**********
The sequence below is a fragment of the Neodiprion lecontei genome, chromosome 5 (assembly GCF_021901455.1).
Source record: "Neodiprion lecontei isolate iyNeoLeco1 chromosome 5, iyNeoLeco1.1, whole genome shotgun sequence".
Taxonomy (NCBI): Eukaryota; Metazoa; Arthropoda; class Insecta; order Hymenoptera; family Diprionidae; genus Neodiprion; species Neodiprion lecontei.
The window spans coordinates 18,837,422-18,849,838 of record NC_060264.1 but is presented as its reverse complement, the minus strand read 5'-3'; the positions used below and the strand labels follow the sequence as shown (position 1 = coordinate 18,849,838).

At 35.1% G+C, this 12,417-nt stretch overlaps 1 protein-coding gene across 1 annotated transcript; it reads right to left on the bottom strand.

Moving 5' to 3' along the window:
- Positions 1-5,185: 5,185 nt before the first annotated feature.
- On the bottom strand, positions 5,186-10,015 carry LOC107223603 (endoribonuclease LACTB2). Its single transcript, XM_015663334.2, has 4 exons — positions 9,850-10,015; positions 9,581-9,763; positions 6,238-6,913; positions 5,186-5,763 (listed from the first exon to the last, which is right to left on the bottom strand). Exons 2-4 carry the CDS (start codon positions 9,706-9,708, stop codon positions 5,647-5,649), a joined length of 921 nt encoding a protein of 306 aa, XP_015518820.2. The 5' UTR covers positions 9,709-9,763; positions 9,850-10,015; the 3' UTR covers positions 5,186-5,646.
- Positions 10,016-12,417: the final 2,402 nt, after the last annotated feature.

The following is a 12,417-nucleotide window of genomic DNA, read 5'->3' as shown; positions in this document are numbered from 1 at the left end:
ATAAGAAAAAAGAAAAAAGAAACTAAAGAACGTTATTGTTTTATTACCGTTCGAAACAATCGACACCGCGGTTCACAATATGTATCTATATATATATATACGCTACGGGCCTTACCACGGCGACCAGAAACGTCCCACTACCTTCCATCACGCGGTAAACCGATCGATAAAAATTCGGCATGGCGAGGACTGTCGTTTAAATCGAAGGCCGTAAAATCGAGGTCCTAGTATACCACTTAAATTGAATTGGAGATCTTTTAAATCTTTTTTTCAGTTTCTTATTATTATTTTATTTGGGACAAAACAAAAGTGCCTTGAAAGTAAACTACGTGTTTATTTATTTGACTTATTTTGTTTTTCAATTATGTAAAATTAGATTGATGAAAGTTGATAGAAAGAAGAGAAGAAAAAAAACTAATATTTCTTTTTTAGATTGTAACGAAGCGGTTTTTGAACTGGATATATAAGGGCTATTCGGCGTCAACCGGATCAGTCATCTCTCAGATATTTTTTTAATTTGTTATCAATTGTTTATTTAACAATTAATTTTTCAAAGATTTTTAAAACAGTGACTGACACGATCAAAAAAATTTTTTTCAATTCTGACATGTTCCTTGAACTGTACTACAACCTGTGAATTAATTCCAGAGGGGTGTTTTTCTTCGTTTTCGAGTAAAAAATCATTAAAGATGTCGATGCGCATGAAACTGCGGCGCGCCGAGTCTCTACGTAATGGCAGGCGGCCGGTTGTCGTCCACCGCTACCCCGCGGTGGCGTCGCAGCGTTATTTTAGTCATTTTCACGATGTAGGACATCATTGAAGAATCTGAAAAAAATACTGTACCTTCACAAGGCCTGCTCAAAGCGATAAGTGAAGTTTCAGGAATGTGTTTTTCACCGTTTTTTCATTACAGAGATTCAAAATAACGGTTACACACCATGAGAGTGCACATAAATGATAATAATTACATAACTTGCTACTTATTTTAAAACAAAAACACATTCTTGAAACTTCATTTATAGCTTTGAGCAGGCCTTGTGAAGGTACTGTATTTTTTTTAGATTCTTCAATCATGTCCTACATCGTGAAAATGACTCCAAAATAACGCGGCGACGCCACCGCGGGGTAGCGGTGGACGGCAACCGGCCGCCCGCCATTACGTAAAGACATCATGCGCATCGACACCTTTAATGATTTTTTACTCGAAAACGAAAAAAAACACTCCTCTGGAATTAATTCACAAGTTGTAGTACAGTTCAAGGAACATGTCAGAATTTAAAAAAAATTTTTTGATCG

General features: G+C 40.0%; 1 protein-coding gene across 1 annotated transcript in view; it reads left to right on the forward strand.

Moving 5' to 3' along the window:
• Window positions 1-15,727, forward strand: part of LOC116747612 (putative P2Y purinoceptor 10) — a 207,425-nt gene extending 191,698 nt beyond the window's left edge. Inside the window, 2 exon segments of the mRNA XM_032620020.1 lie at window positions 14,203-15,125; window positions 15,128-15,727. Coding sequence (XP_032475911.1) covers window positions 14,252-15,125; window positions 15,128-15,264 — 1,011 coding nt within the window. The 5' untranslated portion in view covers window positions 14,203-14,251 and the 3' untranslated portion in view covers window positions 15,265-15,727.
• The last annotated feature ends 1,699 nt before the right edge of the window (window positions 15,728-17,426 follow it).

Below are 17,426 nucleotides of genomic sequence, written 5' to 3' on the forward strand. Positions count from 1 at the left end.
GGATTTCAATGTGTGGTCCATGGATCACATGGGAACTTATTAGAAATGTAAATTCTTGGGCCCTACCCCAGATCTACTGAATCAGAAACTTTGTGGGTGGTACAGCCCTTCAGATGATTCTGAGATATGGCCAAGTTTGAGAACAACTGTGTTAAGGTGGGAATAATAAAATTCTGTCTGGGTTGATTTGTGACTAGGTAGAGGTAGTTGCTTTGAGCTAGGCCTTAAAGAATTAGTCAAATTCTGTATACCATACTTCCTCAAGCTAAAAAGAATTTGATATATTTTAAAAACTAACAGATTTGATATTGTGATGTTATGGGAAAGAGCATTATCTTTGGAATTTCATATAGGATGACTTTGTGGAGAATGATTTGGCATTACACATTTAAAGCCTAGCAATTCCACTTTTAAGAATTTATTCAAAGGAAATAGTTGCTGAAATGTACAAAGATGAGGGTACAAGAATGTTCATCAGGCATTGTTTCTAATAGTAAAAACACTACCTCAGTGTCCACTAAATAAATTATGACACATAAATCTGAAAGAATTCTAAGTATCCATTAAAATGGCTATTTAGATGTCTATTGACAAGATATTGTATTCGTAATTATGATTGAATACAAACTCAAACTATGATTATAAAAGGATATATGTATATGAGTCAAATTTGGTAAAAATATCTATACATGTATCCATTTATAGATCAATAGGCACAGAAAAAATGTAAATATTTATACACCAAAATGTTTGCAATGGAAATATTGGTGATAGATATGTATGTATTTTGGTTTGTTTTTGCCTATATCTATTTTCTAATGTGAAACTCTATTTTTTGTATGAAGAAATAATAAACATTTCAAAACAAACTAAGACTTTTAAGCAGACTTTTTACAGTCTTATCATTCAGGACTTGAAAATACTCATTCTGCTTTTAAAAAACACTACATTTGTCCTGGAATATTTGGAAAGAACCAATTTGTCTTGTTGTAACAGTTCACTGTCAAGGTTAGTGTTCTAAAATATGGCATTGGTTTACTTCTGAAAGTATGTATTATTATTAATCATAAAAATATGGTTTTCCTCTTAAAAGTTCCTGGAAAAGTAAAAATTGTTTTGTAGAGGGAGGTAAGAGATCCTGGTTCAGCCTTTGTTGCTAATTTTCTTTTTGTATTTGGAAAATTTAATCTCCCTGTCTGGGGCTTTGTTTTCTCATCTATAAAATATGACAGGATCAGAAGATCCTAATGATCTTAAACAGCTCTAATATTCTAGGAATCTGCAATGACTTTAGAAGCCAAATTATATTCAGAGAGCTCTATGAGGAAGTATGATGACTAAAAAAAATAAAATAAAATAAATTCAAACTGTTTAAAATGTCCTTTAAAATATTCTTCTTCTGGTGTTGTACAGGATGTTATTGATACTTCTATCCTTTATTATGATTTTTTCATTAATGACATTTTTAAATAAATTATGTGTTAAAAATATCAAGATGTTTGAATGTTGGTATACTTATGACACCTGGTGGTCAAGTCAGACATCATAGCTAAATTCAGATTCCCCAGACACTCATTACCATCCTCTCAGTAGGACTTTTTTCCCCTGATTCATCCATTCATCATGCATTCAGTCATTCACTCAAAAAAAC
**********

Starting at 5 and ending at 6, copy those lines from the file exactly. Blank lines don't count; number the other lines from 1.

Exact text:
At 35.1% G+C, this 12,417-nt stretch overlaps 1 protein-coding gene across 1 annotated transcript; it reads right to left on the bottom strand.

Moving 5' to 3' along the window: